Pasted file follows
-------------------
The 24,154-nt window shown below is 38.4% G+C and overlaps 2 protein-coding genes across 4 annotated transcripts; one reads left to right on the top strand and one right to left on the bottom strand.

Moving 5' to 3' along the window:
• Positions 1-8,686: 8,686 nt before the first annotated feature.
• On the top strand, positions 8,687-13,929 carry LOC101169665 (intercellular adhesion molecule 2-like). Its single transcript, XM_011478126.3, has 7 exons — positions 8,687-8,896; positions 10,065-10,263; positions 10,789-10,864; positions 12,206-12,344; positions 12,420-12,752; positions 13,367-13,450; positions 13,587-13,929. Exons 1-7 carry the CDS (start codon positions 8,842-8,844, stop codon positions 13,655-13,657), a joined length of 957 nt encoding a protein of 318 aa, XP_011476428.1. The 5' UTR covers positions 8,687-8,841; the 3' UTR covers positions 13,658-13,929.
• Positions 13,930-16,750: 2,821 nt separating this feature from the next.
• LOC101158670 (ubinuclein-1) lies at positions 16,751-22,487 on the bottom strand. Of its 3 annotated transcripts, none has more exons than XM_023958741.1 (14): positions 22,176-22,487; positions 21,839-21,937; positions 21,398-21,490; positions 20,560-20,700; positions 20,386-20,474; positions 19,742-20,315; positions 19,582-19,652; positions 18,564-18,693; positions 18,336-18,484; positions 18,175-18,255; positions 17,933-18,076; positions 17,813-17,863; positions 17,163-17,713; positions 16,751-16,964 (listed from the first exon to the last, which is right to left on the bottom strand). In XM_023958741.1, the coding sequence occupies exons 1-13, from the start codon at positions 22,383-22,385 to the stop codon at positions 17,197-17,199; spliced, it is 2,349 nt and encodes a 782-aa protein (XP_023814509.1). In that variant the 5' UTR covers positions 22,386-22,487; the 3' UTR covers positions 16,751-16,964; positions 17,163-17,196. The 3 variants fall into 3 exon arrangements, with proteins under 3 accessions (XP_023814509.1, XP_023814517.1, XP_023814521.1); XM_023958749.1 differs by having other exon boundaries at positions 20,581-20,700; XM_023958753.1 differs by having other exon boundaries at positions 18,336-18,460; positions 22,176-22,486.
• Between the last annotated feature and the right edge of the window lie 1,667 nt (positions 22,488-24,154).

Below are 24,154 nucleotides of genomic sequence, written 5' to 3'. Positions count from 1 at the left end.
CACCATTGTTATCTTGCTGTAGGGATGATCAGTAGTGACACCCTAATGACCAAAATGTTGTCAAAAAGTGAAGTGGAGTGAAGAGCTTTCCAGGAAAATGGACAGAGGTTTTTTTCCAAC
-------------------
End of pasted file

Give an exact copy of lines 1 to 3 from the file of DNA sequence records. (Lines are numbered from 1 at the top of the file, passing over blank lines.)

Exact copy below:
The 24,154-nt window shown below is 38.4% G+C and overlaps 2 protein-coding genes across 4 annotated transcripts; one reads left to right on the top strand and one right to left on the bottom strand.

Moving 5' to 3' along the window:
• Positions 1-8,686: 8,686 nt before the first annotated feature.